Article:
The Role of the Vagus Nerve in Bulimia

 

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Other Treatments

As vagus stimulation is currently an experimental treatment for bulimia, we have also included some information about current treatments. The links below outline the current APA recomendations and also provides an overview of the most common and supported treatments. Please also visit our other resource page for more information about treatments.

As you have learned in previous sections, the vagus nerve sends and receives signals from the brain and various parts of the body. While it is not clearly demonstrated, aspects of other treatments may also involve the vagus nerve. An important element of Cognitive-Behavioral Therapy is establishing a normal and consistent eating schedule; perhaps this influences the messages sent between the body and the brain via the vagus nerve. In Exposure Plus Response Prevention, the mental reaction and behaviors resulting from eating “forbidden foods” is addressed, and this too may effect the messages sent between the body and the brain via the vagus nerve. Finally, as the pharmacological approach highlights a hypothesis that explains the eating behaviors characteristic of Bulimia as an attempt to consume foods facilitating the production of serotonin, the vagus nerve may be involved in these behaviors as well.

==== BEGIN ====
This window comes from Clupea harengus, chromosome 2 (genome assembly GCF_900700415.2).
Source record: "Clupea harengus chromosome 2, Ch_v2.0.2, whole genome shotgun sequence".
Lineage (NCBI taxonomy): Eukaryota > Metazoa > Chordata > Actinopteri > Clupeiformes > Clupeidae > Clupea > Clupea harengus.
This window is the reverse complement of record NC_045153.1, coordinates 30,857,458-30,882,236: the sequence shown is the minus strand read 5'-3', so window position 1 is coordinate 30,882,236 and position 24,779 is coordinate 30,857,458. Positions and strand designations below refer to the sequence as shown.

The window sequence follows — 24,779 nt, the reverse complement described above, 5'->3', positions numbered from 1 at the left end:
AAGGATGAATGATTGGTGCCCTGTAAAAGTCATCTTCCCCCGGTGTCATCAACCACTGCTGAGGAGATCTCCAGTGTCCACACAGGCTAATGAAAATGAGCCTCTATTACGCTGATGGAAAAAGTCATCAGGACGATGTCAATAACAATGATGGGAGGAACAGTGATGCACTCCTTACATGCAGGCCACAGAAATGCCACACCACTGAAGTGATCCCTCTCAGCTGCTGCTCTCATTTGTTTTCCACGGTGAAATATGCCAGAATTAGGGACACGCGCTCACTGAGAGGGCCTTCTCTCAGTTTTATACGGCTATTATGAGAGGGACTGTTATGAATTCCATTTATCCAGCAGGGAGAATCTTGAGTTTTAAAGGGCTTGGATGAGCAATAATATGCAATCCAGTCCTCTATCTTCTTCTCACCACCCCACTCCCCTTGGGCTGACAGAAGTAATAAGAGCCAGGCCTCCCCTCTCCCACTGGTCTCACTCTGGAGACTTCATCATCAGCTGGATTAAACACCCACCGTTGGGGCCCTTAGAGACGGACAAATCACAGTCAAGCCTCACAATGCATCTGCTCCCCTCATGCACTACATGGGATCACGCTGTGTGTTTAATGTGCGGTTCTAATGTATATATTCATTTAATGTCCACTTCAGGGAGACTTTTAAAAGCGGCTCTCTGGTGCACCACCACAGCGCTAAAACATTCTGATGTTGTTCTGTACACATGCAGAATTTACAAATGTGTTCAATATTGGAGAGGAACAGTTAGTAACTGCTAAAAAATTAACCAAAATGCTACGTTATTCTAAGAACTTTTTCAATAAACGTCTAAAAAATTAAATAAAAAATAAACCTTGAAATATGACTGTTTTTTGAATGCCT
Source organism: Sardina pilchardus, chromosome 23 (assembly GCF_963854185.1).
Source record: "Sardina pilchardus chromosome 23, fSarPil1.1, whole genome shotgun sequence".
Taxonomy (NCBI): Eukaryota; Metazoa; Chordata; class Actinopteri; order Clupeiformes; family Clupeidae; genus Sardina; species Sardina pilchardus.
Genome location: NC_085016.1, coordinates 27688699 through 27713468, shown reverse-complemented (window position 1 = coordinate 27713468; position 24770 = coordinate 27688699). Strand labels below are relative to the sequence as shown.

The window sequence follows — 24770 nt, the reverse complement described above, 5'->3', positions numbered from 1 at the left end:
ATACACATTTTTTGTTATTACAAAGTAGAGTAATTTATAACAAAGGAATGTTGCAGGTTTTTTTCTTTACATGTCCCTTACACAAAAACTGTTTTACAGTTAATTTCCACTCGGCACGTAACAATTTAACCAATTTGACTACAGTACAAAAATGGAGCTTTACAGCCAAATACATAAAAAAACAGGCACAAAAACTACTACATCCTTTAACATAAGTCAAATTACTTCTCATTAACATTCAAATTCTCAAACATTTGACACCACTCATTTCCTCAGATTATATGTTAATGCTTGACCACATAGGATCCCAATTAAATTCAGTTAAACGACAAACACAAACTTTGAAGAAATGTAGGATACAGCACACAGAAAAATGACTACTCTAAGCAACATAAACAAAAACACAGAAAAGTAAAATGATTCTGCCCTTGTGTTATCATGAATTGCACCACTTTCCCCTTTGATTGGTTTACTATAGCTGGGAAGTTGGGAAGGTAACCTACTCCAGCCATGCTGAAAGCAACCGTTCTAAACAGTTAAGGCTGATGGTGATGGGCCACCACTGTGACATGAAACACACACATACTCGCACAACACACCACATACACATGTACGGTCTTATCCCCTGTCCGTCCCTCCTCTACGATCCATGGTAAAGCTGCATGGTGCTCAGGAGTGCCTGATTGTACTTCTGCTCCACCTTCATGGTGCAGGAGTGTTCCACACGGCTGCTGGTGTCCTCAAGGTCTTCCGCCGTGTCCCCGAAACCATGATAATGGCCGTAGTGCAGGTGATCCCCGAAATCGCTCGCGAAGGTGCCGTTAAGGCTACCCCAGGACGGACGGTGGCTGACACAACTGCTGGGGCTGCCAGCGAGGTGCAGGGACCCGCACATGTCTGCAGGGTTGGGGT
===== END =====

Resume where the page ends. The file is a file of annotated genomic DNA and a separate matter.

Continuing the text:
The American Psychiatric Association Guidlines

Cognitive-Behavioral Therapy

Exposure Plus Response Prevention

Pharmacological Treatments